• Invite your child to participate in practical tasks like cooking and cleaning
  •  Allow your child to be independent at home especially in self-care tasks like eating and dressing 
  • Give your child opportunities to practice grace and courtesy lessons at home and with others 
  • Make your child responsible for packing his/her backpack and lunches, encourage independence with school tasks 
  • Help your child develop intrinsic motivation by doing tasks for themselves 
  • Offer choices to your children from a young age, get them used to making decisions for themselves 
  • Give your child the opportunity to take care of someone or something else, like a family pet
  • Give your child responsibility to complete a task from start to finish -- practical things like setting the table work well
"Supporting our classroom rules and school wide expectations...Encouraging a child to handle her/his problems at school as independently as possible and asking for adult assistance when needed."

Parent-Child Interactions

  • Read to and with your child every day (or as much as possible)
  • Play sound games with your children 
  • Support classroom rules at home 
  • Encourage peaceful and independent conflict resolution at home and school 
  • Implement advice and suggestions given by your child's teacher
  • Take your child to cultural events in your community 
  • Help your child to learn to do hard things and to stick with things even when they are difficult 
"Filling a child's internal dialogue with positive affirmation is key. When children hear over and over to try again, that mistakes are normal, to not give up when faced with a challenge, and that they are capable and accomplished, that child really does become unstoppable." 

Your Home

  • Don't feel like you need traditional Montessori materials in your home 
  • Prepare a stimulating environment where children can explore their interests 
  • Use toy shelves in your home to get your children used to restoring order 
How can parents best support Montessori teachers? A resource for parents -- real Montessori teachers give their thoughts on how parents can support their work.

I want to thank all of the teachers -- nearly two dozen -- that took the time to email/message/talk to me for this post. They included Montessori infant all the way to upper elementary teachers, teachers from public Montessori schools and private, in the U.S. and abroad. If you are a Montessori teacher and you have something that should be added to this list, leave a comment, send me an email, or otherwise reach out! I would love to add your thoughts as we share this list with parents.

And to all teachers, thank you for your time, and thank you for all you do for children!

How can parents best support Montessori teachers? A resource for parents -- real Montessori teachers give their thoughts on how parents can support their work.

---

Comments

As a Montessori teacher, I love this! One more great way parents can volunteer in the classroom is to come share a holiday from their culture with the class. Cultural celebrations are one of my favorite memories from Montessori school as a child. Great post!

Popular Posts

The Ultimate Montessori Toy List -- Birth to Five -- UPDATED 2019

When you are interested in Montessori, it can be difficult to know exactly what types of products you should get for your home. Or which types of "Montessori" materials are really worth the price. There are no rules about types of products can use the name Montessori which can add to the confusion. Not to mention, every toy manufacturer slaps the word "educational" on the package for good measure!

2019 UPDATE: This post has been updated to include a variety of brands and new product finds! Just a reminder that no one child will be interested in all of this or needs all of this. These toys are just here to spark ideas and give you a feeling for some Montessori-friendly options available!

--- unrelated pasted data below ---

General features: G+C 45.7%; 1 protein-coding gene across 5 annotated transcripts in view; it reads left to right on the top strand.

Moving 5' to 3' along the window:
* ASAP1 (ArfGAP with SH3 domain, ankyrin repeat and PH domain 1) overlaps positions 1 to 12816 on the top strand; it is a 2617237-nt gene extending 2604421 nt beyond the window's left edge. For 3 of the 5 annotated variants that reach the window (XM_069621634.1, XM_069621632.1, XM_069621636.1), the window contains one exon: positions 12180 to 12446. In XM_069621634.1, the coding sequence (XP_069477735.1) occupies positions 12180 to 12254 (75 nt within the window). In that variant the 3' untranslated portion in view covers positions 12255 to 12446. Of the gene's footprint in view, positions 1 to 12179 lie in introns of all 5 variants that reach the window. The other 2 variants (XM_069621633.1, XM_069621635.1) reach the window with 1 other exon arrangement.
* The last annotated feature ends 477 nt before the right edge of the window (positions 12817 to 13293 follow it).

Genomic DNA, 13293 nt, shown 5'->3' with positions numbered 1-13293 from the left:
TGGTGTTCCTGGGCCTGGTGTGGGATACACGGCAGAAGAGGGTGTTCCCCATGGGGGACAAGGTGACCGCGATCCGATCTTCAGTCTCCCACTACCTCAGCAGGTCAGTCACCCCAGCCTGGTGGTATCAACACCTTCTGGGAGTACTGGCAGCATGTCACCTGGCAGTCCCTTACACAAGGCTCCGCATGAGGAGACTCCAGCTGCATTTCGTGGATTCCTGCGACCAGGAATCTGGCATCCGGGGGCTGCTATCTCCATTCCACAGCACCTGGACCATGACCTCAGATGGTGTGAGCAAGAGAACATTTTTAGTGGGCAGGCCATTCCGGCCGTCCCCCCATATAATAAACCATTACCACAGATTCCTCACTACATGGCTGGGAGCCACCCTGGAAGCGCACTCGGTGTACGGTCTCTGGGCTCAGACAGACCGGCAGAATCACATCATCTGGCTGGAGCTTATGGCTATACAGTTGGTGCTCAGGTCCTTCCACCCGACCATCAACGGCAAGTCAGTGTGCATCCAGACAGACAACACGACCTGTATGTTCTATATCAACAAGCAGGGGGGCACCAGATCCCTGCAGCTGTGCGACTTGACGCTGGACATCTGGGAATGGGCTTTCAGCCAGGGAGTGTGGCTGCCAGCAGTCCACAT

So, with this post, I'm going to try to help with this confusion! Here's a list of Montessori-friendly toys and materials for babies, toddlers and preschoolers. 


First, let's clarify that there is no such thing as a "Montessori toy." Montessori never created to…

Sensitive Periods from Birth to 6 - A Chart and Guide

Dr. Maria Montessori spent her life observing, studying, and writing about children. During her lifetime of work she discovered that young children move through a series of special times when they are particularly attracted to specific developmental needs and interests. She called these times, sensitive periods. During the sensitive period, children learn skills related to the sensitive period with ease. They don't tire of that work, but seek it, crave it and need it. When the sensitive period passes, this intense desire is gone, never to return. 

That doesn't mean the skill is lost forever once the sensitive period is over. Instead, it just means that it will take a more conscious effort to learn. As Dr. Montessori explains, 
This post contains affiliate links at no cost to you.
"A child learns to adjust himself and make acquisitions in his sensitive periods. These are like a beam that lights interiorly a battery that furnishes energy. It is this sensibility which enables a…

Working from Home with Kids - A Montessori Schedule

One part of my life that I haven't talked a ton about here on The Kavanaugh Report is how I'm a work-from-home parent. Eight years ago I started to work at home while parenting full time. For the first several years, I worked as a legal writer while maintaining this space on the side. When Gus was born, I moved into working on sharing our Montessori life full time. It has blossomed into a full time career sharing content here, teaching courses, and now the podcast! Through it all, my kids have been home with me. 
This all seems more relevant to so many of us now that Covid-19 has closed schools and forced parents to stay at home and work while caring for children. I'm not going to lie - it's tough. It's hard to balance work and kids, especially when children are used to a completely different routine. But, it's not impossible! And, it can even be enjoyable. 

As I talk about in my podcast Shelf Help, we block our days into 3 hours groups. It helps me remain fle…